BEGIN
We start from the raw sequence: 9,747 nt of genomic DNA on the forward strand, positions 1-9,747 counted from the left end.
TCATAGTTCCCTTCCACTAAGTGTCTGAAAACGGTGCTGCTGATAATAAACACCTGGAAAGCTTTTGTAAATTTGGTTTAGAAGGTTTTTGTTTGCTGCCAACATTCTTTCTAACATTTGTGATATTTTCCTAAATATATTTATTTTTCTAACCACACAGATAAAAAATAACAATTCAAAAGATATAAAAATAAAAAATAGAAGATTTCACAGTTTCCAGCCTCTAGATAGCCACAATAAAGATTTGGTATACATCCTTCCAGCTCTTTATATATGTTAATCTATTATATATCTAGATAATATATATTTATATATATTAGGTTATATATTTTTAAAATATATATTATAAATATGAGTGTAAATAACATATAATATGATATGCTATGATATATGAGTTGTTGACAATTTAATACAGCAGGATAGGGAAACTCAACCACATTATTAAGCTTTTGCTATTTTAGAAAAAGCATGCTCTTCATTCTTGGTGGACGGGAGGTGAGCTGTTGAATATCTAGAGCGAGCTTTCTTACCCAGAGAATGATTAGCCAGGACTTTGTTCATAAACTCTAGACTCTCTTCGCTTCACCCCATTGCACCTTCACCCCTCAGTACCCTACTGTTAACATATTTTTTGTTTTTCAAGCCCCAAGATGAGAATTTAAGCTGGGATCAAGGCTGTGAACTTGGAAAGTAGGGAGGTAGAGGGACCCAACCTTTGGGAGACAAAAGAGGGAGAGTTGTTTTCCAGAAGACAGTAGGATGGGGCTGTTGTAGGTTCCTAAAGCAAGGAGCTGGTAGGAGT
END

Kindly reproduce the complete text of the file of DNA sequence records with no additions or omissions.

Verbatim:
We start from the raw sequence: 9,747 nt of genomic DNA on the forward strand, positions 1-9,747 counted from the left end.
TCATAGTTCCCTTCCACTAAGTGTCTGAAAACGGTGCTGCTGATAATAAACACCTGGAAAGCTTTTGTAAATTTGGTTTAGAAGGTTTTTGTTTGCTGCCAACATTCTTTCTAACATTTGTGATATTTTCCTAAATATATTTATTTTTCTAACCACACAGATAAAAAATAACAATTCAAAAGATATAAAAATAAAAAATAGAAGATTTCACAGTTTCCAGCCTCTAGATAGCCACAATAAAGATTTGGTATACATCCTTCCAGCTCTTTATATATGTTAATCTATTATATATCTAGATAATATATATTTATATATATTAGGTTATATATTTTTAAAATATATATTATAAATATGAGTGTAAATAACATATAATATGATATGCTATGATATATGAGTTGTTGACAATTTAATACAGCAGGATAGGGAAACTCAACCACATTATTAAGCTTTTGCTATTTTAGAAAAAGCATGCTCTTCATTCTTGGTGGACGGGAGGTGAGCTGTTGAATATCTAGAGCGAGCTTTCTTACCCAGAGAATGATTAGCCAGGACTTTGTTCATAAACTCTAGACTCTCTTCGCTTCACCCCATTGCACCTTCACCCCTCAGTACCCTACTGTTAACATATTTTTTGTTTTTCAAGCCCCAAGATGAGAATTTAAGCTGGGATCAAGGCTGTGAACTTGGAAAGTAGGGAGGTAGAGGGACCCAACCTTTGGGAGACAAAAGAGGGAGAGTTGTTTTCCAGAAGACAGTAGGATGGGGCTGTTGTAGGTTCCTAAAGCAAGGAGCTGGTAGGAGT